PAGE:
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Is TikTok a threat? Is it safe?

Written by adminHamza

If you’re a smartphone enthusiast, you’ve likely heard of big-name Chinese phone makers like ZTE and Huawei that have been restricted from the US market. So it might not be so terrible. Surprisingly, one of the Chinese apps has now come under fire as well. I’m talking about the Tick Tock app. He is famous for his bad teen singing and viral dance.

But why is Tick-Tock of all things suddenly under so much scrutiny?

Well, sure, US officials called it a potential national security risk, a threat to Johnny, but how could that be? Well, the reason the United States and some of its allies are so concerned about Chinese technology is that backdoors can be built into software or hardware that China controls, to allow mass espionage against Western citizens and interests. And although Huawei, is a private company. They have faced criticism in the past for getting too much support from China. The communist government has led some to worry that their communications technology could be used for shady business.

Now, Tick Tock is also owned by a private Chinese company called bite Dance and like Huawei, it is not an official arm of the government in Beijing, but concerns about undue influence from the Chinese authorities remain. For example, in China, the bite dance was forced to shut down a different app centered on memes and videos in 2018, simply because it didn’t like the dance of the content. He then issued a statement trying to appease the Chinese Communist Party and promised to hire party members as well as increase the number of employees serving as sensing staff. So, it sounds like beer, that jig.

The pressure to become a tool of the Chinese government may end up being completely unfounded. While it is true that US tech companies have gotten in trouble with the US government before over the content. Not to mention the revelations about the NSA surveillance that surfaced a few years ago in China.

The lack of data protection laws or an independent judiciary with due process guarantees, as well as China’s Internet Security Law, gives the government very broad data collection powers. From tech companies, it has raised concerns that it would be much easier for the Chinese Communist Party to obtain any data in one go from Byte Dance and other domestic tech companies even if the same data was collected and stored outside of China, as a sting of Dance claims is the case with Tick-Tock, but Of course, of course, there is a lot of speculation about this what is actually happening with Tick Tock, well, so far, there is no evidence that the Chinese government has collected data on Mass from Tick-Tock or its users. And even if it does, it is important to look at the type of information. They’ll get Tick-Tock, collect IP addresses and location data, but a lot of apps do the same.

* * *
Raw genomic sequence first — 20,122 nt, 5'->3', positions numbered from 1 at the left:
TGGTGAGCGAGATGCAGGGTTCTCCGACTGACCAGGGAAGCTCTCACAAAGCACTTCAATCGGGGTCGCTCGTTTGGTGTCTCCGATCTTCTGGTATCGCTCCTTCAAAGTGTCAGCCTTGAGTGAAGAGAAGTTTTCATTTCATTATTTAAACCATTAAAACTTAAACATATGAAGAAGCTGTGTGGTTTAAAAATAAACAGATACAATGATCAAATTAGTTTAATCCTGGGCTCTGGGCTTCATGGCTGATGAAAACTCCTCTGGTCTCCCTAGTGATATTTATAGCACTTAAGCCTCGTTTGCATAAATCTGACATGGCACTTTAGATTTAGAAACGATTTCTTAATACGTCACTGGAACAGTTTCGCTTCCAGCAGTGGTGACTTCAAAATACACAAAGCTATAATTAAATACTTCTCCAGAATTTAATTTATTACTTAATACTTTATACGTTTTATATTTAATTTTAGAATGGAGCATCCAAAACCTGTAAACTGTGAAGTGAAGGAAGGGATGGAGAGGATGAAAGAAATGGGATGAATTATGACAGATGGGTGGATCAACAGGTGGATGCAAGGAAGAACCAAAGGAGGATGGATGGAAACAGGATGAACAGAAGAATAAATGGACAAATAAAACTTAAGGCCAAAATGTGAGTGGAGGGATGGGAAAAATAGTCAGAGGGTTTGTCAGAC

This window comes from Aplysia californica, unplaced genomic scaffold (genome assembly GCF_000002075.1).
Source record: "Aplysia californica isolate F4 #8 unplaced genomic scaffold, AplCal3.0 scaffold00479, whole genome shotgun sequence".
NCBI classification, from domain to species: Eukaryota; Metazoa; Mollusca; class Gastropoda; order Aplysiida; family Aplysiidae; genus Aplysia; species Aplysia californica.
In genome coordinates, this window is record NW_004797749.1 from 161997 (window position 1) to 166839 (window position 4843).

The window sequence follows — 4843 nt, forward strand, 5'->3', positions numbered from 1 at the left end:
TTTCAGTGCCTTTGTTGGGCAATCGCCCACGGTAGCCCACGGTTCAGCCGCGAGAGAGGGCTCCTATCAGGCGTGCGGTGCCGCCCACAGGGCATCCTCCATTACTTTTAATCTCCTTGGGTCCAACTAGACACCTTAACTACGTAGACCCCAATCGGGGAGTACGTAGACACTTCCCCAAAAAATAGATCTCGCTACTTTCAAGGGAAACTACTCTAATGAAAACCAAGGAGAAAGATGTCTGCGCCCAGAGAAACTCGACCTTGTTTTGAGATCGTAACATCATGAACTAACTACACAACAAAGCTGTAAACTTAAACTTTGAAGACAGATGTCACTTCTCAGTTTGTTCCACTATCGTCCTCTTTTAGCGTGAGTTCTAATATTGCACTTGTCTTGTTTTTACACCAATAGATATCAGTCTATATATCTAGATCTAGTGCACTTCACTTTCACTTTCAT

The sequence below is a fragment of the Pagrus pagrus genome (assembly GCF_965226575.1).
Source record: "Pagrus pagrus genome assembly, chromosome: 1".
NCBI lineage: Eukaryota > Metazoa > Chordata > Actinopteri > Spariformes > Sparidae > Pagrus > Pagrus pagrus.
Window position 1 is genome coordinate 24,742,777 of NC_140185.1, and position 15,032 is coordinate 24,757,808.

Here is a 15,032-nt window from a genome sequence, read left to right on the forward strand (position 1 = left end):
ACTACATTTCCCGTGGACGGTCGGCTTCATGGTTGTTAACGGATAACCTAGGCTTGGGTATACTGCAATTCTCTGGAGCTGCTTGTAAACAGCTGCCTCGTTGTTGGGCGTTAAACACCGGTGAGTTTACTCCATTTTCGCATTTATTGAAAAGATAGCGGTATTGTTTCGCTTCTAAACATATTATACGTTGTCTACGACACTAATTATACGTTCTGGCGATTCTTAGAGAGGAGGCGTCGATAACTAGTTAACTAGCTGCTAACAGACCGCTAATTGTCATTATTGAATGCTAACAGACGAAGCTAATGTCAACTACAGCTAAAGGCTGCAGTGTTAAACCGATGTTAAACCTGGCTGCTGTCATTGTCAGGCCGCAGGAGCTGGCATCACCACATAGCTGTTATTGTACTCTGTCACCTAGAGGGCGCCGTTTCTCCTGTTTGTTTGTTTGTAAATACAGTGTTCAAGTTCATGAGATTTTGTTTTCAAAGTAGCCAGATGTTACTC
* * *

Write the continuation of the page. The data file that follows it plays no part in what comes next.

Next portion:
Instead, it is likely to be the most valuable information such as financial records and physical addresses. If you’re a smartphone enthusiast, you’ve likely heard of big-name Chinese phone makers like ZTE and Huawei that have been restricted from the US market. So it might not be so terrible. Surprisingly, one of the Chinese apps has now come under fire as well. I’m talking about the Tick Tock app. He is famous for his bad teen singing and viral dance.

But why is Tick-Tock of all things suddenly under so much scrutiny?

Well, sure, US officials called it a potential national security risk, a threat to Johnny, but how could that be? Well, the reason the United States and some of its allies are so concerned about Chinese technology is that backdoors can be built into software or hardware that China controls, to allow mass espionage against Western citizens and interests. And although Huawei, is a private company. They have faced criticism in the past for getting too much support from China. The communist government has led some to worry that their communications technology could be used for shady business.

Now, Tick Tock is also owned by a private Chinese company called bite Dance and like Huawei, it is not an official arm of the government in Beijing, but concerns about undue influence from the Chinese authorities remain. For example, in China, the bite dance was forced to shut down a different app centered on memes and videos in 2018, simply because it didn’t like the dance of the content. He then issued a statement trying to appease the Chinese Communist Party and promised to hire party members as well as increase the number of employees serving as sensing staff. So, it sounds like beer, that jig.

The pressure to become a tool of the Chinese government may end up being completely unfounded. While it is true that US tech companies have gotten in trouble with the US government before over the content. Not to mention the revelations about the NSA surveillance that surfaced a few years ago in China.

The lack of data protection laws or an independent judiciary with due process guarantees, as well as China’s Internet Security Law, gives the government very broad data collection powers. From tech companies, it has raised concerns that it would be much easier for the Chinese Communist Party to obtain any data in one go from Byte Dance and other domestic tech companies even if the same data was collected and stored outside of China, as a string of Dance claims is the case with Tick-Tock, but Of course, of course, there is a lot of speculation about this what is actually happening with Tick Tock, well, so far, there is no evidence that the Chinese government has collected data on Mass from Tick-Tock or its users. And even if it does, it is important to look at the type of information. They’ll get Tick-Tock, collect IP addresses and location data, but a lot of apps do the same.

Instead, it is likely to be the most valuable information such as financial records and physical addresses.